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either protested, or objections taken to the mode of conveyance, and the passenger, instead of going upon the railroad or packet boat, as agreed upon, is thrust inio the steerage or hold of a line boat, where he is often known to complain—when the only evidence he can furnish of the fraud committed upon him is to exhibit his ticket with a picture of three horses, when the line boats are only drawn by two.

A pretence is also often set up for not honoring these tickets, that the freigłt is not paid, or at least that enough has not been paid upon the luggage, and the emigrant.is either detained at Albany, or compelled to pay additional charges.

It will be seen from the testimony taken, that immense sums of money are drawn from these emigrants by overcharging, both for their fare, and the freight of their luggage ; and not satisfied with this, some of the persons engaged in this forwarding business are in the habit of defrauding them in the weight of their luggage, by using false scales, and giving false stateidents of the amounts forwarded. And upon this subject they would call the attention of the House to the testimony relating to a certain well known establishment in the city of Albany.

It is impossible for your committee in this report, nor do they deem it necessary to go into the details of all the virious modes and devices resorted to to defraud these persons. In the great mass of testimony they have taken, will be found facts bearing upon all these particulars.

In the course of the investigation by your committee in the city of New-York, they felt themselves called upon to make some inquiry into the conduct of the commissioners of emigration, who, under the act of last winter, have been clothed with high powers, and charged with the most responsible duties. In furtherance of this object, they took occasion to visit Staten Island, and examine the temporary buildings erected by them for the accommodation of the unexpected number of sick and destitute emigrants arriving at quarantine, durir.g the last summer; and they feel called upon to state that they found said buildings in as good order and as comfortable as could be expected under the circumstances attending their erec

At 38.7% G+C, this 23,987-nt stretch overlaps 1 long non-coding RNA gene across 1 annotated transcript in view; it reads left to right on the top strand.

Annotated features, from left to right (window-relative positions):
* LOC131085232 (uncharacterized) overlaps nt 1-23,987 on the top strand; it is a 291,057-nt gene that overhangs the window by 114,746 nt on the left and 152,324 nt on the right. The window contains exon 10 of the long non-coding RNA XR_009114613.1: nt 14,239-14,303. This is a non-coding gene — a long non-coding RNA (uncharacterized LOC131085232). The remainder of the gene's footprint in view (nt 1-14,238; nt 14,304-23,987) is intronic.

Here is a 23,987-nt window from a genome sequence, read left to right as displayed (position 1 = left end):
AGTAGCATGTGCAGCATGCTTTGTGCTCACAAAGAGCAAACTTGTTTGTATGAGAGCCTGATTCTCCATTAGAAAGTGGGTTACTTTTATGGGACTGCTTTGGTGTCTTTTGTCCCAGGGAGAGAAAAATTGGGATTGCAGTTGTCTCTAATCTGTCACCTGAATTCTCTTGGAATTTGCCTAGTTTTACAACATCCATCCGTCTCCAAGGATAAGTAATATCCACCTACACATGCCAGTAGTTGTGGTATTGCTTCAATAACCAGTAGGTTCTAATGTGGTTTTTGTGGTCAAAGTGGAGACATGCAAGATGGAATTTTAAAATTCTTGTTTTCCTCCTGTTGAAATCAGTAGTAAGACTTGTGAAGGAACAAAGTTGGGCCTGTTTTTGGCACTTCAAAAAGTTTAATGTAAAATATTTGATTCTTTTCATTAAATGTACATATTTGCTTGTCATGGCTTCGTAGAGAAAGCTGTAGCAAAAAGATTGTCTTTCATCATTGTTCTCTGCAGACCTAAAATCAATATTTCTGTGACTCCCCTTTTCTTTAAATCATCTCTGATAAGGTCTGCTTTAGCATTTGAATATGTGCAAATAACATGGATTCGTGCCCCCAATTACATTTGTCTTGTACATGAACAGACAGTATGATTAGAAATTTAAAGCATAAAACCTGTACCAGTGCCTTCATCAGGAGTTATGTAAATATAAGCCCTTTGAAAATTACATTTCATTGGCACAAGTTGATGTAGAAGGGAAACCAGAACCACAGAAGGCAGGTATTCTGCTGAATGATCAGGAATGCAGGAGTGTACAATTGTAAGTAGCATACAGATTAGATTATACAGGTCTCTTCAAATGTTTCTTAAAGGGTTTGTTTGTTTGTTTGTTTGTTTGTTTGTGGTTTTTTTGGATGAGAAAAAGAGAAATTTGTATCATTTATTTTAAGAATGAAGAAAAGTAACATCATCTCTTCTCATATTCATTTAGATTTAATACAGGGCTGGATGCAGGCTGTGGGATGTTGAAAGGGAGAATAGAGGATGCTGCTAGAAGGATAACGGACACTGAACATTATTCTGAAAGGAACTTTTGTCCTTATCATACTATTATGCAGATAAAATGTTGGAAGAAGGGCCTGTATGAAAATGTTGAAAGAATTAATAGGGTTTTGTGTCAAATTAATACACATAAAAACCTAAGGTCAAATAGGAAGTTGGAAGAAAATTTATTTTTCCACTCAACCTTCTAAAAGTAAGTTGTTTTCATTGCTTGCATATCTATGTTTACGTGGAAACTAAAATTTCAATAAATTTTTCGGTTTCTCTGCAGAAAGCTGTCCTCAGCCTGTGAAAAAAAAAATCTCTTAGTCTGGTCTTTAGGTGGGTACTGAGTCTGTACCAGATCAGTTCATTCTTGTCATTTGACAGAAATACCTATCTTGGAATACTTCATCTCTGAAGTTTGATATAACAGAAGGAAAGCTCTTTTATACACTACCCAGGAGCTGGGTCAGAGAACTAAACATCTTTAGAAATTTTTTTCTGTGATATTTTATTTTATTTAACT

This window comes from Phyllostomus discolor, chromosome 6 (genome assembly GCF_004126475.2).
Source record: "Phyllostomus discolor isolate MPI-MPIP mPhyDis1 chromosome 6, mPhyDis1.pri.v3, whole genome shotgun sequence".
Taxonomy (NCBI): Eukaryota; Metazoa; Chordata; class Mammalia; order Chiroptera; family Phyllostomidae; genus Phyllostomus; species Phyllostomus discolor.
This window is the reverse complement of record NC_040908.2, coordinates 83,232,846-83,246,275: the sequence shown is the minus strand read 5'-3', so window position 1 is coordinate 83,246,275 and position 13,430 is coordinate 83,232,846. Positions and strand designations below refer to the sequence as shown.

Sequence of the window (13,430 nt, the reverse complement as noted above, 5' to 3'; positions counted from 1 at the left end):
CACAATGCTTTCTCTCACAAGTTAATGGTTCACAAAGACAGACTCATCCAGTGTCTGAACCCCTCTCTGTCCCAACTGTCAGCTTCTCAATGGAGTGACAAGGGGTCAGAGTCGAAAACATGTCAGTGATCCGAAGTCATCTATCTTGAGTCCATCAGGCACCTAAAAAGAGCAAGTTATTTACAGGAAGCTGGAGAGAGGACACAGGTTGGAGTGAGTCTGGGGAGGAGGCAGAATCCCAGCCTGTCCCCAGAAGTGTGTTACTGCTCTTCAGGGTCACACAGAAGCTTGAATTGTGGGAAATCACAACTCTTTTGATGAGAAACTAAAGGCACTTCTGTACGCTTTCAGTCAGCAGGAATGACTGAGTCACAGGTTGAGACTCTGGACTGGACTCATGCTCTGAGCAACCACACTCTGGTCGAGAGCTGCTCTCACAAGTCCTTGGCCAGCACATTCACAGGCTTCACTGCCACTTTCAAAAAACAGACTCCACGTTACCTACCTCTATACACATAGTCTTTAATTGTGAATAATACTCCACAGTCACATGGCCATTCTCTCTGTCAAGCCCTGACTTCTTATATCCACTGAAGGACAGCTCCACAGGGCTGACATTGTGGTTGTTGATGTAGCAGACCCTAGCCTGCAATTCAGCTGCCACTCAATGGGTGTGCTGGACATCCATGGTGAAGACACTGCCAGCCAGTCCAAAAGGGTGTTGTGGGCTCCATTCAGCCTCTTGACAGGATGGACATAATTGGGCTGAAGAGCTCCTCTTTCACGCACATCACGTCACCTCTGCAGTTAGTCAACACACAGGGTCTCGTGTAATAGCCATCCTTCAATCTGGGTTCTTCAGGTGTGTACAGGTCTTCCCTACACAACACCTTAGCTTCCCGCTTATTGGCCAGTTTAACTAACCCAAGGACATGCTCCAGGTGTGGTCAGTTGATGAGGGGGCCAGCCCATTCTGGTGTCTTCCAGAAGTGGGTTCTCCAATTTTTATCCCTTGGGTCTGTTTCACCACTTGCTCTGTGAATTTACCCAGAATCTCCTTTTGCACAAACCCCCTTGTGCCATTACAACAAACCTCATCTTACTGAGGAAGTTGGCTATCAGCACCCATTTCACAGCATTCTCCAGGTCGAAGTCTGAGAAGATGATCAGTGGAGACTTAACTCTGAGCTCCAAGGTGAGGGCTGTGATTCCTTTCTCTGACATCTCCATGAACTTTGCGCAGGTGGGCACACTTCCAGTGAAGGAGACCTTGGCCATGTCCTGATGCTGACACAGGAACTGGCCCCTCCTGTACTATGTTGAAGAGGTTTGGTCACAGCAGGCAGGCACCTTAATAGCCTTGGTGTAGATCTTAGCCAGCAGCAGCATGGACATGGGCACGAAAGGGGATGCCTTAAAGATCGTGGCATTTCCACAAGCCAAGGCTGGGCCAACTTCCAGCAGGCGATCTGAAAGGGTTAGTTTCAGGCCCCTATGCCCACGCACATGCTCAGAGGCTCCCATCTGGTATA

tion. They also embraced that opportunity to visit the hospitals ander the control of the commission-rs of health, and feel a just pride in bearing testimony to the good order, neatness and comfort, wbich they found to exist in all the various branches of that department.

Your committee also visited the establishment upon Ward's Island, und r the control of the commissioners of emigration, and were they had leased a large building which had not been occupied for many years, and which they have fitted up as a retreat for the sick and destitute emigrants, which could not be accommodated elsewhere. Your committee also feel that it is due to these commissioners to say, that, in their judgment, they are entitled to great credit for the energy and perseverance displayed by them in procuring and fitting up said buildings and grounds upon that island under the most adverse and trying circumstances, where the whole country for miles around was alarmed by the fears created by the ship fever, and when they had hundreds of sick and destitute emigrants upon their hands without shelter or food.

In the course of the testimony, taken in relation to the conduct of the commissioners, it appeared by one wiiness, (Dr. Van Hovenburgh,) that upon one or two occasions, the Hospital at Staten Island was furnished with an ordinary or inferior quality of bread and medicines, but it does not appear that the fact was ever brought to the knowledge of said coinmissioners; whilst, on the other hand, it appears from the testimony of Dr. Harcourt, the first mate of the hospital and deputy health officer, that “the articles of medicines and other stores furnished by the commissioners of emigration were good.